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Webster County buck defies belief

WEBSTER COUNTY, W.Va. — Even during the most impassioned and embellished hunting camp stories will seldom talk about the prospects of 180 inch buck killed on the Monongahela National Forest in West Virginia. However, for hunter James Greene of Tioga, W.Va. he can tell such a story from now on with authority and the evidence to back up his words.

Greene shares a hunting lease in Webster County, but one November afternoon last fall he wandered off the private land and onto the nearby National Forest property. He was in search of an eight point buck he had scouted in the early part of the season. He believed the buck he was after had antlers in the range of 140 inches.

“I actually had about five different bucks in that range, but there was one in particular I was after,” he explained on West Virginia Outdoors.

Greene never knew the monster buck was there until they day he killed it, standing almost directly under his tree stand.

It was a foggy evening on November 30, 2020. Greene was perched 30 feet in the air with his climber stand. He broke the silences of the woods with five deep grunts on his call. Suddenly a doe and fawn appeared to his right. He watched them carefully and thought it was unusual the fawn was in the lead. He heard a grunt and suddenly the original two deer spooked, dashed about 30 yards to his left, and stopped to resume feeding.

“I was trying to look and see where he was, but it was just so foggy you couldn’t see but 25 or 30 yards,” he said.

A quick glance back at the original pair revealed they were staring straight toward him and caused Greene to realize, the moment of truth had arrived.

“I heard him grunt again and the first time I saw him, was through the platform of my stand. He was standing right under me,” he said.

Greene carefully stood, drew back his bow set at 80 pounds, and held for a shot which was nearly straight down.

“He wasn’t directly under me, I guess he was three feet away from me at 30 feet down. I was going to spine him or get a heart shot,” he explained.

The shot struck its mark, but the buck–which at this point Greene knew only had a nice set of antlers–simply walked away. He didn’t jump and run, he just walked calmly off into the mist and out of sight.

An hour later, Green explained he climbed out of his stand, went to his vehicle, and drove to a spot with cell service to tell his friends about the encounter. He didn’t want to track it for fear he might spook the animal before it died. But there was another reason he wanted to get help, Greene is color blind.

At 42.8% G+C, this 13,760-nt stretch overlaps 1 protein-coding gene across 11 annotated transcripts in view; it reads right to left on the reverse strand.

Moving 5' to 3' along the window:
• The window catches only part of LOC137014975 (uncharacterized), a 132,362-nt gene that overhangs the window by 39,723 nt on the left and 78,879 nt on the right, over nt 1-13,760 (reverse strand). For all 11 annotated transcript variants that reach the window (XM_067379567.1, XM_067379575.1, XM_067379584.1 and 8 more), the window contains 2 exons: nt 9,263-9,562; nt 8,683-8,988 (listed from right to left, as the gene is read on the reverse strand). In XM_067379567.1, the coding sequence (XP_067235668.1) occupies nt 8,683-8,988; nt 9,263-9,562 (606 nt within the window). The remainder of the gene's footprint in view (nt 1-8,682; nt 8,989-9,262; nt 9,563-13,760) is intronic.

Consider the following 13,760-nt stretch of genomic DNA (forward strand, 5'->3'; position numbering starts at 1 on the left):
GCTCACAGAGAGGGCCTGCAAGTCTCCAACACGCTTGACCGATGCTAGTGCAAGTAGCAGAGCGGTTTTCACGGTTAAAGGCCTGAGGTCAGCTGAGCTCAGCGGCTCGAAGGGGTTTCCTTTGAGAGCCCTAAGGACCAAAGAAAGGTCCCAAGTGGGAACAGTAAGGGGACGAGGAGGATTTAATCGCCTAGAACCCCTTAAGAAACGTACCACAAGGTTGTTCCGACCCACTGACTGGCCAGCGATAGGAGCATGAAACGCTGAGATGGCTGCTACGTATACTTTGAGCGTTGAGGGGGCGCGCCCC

“That’s one reason I didn’t want to track him, I can’t see blood. It doesn’t matter how much he bleeds, I can’t see it,” he explained.

The next day, Greene returned with two friends and his son. They immediately noticed a solid blood trail from the point he shot the buck. Within minutes they had located the animal just over the hill at about 80 yards. The rack was amazing.

“They freaked out and were happy for me,” he said.

Listen to “James Greene on West Virginia Outdoors” on Spreaker.

They freaked out with good reason. After the appropriate drying period, an official score from Boone and Crocket showed the gross score at 186 2/8ths and the net score after deductions put it officially at 176 1/8th. It was the biggest buck Greene had ever killed and the biggest he had ever heard of in that part of West Virginia. Greene was unaware of the buck and had no trail cam pictures of him. He later realized he had seen the buck on camera two years earlier and when word of his b\uck spread, several more admitted they had been watching the buck on their trail cams.

“The last trail cam picture anybody had of him was five miles away from where I killed him,” Green explained.

The achievement was electrifying and even four months later hasn’t truly set in.

“I still can’t believe it now. I keep saying to myself, ‘I killed a 180 inch deer.’ On one hand that’s awesome, it’s what I hunted all my life for, but on the other hand, I’ll probably never top it,” he said.

Greene plans to make a once in a lifetime mount out of the once in a lifetime deer with a half body jumping a fence coming out of the wall. He admitted it will be hard to take another buck considering he’ll probably never be able to top the 2020 experience.

“I’ve wondered do I even need to hunt anymore,” he laughed, “But I love to hunt so much, I’ll be back. I’ll find another one.”

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